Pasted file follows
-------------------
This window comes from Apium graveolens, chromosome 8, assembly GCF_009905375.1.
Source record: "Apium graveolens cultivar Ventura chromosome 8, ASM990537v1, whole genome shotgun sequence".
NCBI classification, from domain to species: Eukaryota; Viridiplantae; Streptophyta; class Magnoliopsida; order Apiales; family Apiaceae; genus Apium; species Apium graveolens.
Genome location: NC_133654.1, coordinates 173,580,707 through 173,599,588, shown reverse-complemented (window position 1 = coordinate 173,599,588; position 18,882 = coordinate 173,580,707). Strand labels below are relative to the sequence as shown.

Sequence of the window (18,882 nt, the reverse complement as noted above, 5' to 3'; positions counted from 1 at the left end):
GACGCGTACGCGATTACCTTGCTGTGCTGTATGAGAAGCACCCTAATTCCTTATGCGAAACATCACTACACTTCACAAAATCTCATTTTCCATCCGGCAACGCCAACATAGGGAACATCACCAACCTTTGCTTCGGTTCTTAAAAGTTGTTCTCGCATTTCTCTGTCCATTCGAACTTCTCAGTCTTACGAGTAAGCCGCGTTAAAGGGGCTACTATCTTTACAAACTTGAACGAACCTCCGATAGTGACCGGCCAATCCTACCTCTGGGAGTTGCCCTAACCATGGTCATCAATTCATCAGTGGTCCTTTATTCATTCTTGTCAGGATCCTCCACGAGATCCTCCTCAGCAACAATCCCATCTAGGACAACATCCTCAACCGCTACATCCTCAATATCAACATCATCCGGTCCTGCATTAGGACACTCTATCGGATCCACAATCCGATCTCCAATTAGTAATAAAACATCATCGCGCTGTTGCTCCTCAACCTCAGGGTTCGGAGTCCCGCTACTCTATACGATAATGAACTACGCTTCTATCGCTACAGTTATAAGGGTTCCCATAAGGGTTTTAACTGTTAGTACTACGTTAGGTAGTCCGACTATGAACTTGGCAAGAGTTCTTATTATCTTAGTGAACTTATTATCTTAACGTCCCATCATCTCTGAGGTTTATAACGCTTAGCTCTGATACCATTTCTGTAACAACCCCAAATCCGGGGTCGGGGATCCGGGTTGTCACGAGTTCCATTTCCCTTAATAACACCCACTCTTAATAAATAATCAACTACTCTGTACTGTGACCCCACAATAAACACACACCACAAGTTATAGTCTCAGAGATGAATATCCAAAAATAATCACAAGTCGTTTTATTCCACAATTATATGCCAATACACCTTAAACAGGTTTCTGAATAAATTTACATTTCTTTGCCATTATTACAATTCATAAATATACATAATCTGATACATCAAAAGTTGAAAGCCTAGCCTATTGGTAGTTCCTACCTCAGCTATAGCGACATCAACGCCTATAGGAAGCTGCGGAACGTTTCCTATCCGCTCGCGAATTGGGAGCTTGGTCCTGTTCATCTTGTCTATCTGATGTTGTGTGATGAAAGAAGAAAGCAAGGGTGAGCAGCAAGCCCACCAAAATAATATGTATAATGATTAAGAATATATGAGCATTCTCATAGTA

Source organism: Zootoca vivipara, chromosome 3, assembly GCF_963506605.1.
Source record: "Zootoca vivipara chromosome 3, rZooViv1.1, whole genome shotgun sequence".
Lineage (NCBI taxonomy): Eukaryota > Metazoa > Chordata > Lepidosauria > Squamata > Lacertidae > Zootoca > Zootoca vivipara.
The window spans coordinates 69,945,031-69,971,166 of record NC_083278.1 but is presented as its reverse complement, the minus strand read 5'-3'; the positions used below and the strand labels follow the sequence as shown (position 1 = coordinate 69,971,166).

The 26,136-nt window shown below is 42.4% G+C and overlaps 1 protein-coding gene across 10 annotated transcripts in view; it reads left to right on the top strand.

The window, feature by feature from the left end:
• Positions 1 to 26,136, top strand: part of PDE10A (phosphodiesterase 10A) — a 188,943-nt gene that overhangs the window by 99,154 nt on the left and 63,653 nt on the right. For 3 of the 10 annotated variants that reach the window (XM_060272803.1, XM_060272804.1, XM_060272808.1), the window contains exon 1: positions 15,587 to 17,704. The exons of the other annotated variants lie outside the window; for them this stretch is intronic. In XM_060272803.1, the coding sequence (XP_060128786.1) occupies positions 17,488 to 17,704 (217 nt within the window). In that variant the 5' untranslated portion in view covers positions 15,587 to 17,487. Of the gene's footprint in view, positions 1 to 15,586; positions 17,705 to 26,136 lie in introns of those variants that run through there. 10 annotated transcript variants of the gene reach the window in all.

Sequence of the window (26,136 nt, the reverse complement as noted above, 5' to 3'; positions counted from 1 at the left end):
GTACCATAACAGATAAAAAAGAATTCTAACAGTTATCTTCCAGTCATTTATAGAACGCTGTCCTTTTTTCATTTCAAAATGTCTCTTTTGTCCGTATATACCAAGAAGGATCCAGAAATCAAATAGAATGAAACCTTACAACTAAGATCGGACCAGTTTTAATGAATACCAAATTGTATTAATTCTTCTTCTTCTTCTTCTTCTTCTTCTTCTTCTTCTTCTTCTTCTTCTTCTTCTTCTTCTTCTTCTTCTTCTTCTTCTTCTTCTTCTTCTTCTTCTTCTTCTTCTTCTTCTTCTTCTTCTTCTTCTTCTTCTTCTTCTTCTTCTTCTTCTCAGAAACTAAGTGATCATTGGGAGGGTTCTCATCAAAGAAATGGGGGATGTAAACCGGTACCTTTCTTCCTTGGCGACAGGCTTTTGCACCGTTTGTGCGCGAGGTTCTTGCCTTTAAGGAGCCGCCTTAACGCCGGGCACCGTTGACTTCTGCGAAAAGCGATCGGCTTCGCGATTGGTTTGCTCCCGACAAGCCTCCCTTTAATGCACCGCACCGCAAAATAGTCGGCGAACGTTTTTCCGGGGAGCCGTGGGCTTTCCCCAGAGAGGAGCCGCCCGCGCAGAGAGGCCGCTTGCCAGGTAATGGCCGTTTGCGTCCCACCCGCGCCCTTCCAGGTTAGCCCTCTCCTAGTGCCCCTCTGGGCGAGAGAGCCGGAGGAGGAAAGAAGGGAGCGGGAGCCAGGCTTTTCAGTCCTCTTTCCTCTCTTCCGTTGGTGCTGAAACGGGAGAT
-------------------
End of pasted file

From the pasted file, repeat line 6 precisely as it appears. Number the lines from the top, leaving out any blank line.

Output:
GACGCGTACGCGATTACCTTGCTGTGCTGTATGAGAAGCACCCTAATTCCTTATGCGAAACATCACTACACTTCACAAAATCTCATTTTCCATCCGGCAACGCCAACATAGGGAACATCACCAACCTTTGCTTCGGTTCTTAAAAGTTGTTCTCGCATTTCTCTGTCCATTCGAACTTCTCAGTCTTACGAGTAAGCCGCGTTAAAGGGGCTACTATCTTTACAAACTTGAACGAACCTCCGATAGTGACCGGCCAATCCTACCTCTGGGAGTTGCCCTAACCATGGTCATCAATTCATCAGTGGTCCTTTATTCATTCTTGTCAGGATCCTCCACGAGATCCTCCTCAGCAACAATCCCATCTAGGACAACATCCTCAACCGCTACATCCTCAATATCAACATCATCCGGTCCTGCATTAGGACACTCTATCGGATCCACAATCCGATCTCCAATTAGTAATAAAACATCATCGCGCTGTTGCTCCTCAACCTCAGGGTTCGGAGTCCCGCTACTCTATACGATAATGAACTACGCTTCTATCGCTACAGTTATAAGGGTTCCCATAAGGGTTTTAACTGTTAGTACTACGTTAGGTAGTCCGACTATGAACTTGGCAAGAGTTCTTATTATCTTAGTGAACTTATTATCTTAACGTCCCATCATCTCTGAGGTTTATAACGCTTAGCTCTGATACCATTTCTGTAACAACCCCAAATCCGGGGTCGGGGATCCGGGTTGTCACGAGTTCCATTTCCCTTAATAACACCCACTCTTAATAAATAATCAACTACTCTGTACTGTGACCCCACAATAAACACACACCACAAGTTATAGTCTCAGAGATGAATATCCAAAAATAATCACAAGTCGTTTTATTCCACAATTATATGCCAATACACCTTAAACAGGTTTCTGAATAAATTTACATTTCTTTGCCATTATTACAATTCATAAATATACATAATCTGATACATCAAAAGTTGAAAGCCTAGCCTATTGGTAGTTCCTACCTCAGCTATAGCGACATCAACGCCTATAGGAAGCTGCGGAACGTTTCCTATCCGCTCGCGAATTGGGAGCTTGGTCCTGTTCATCTTGTCTATCTGATGTTGTGTGATGAAAGAAGAAAGCAAGGGTGAGCAGCAAGCCCACCAAAATAATATGTATAATGATTAAGAATATATGAGCATTCTCATAGTA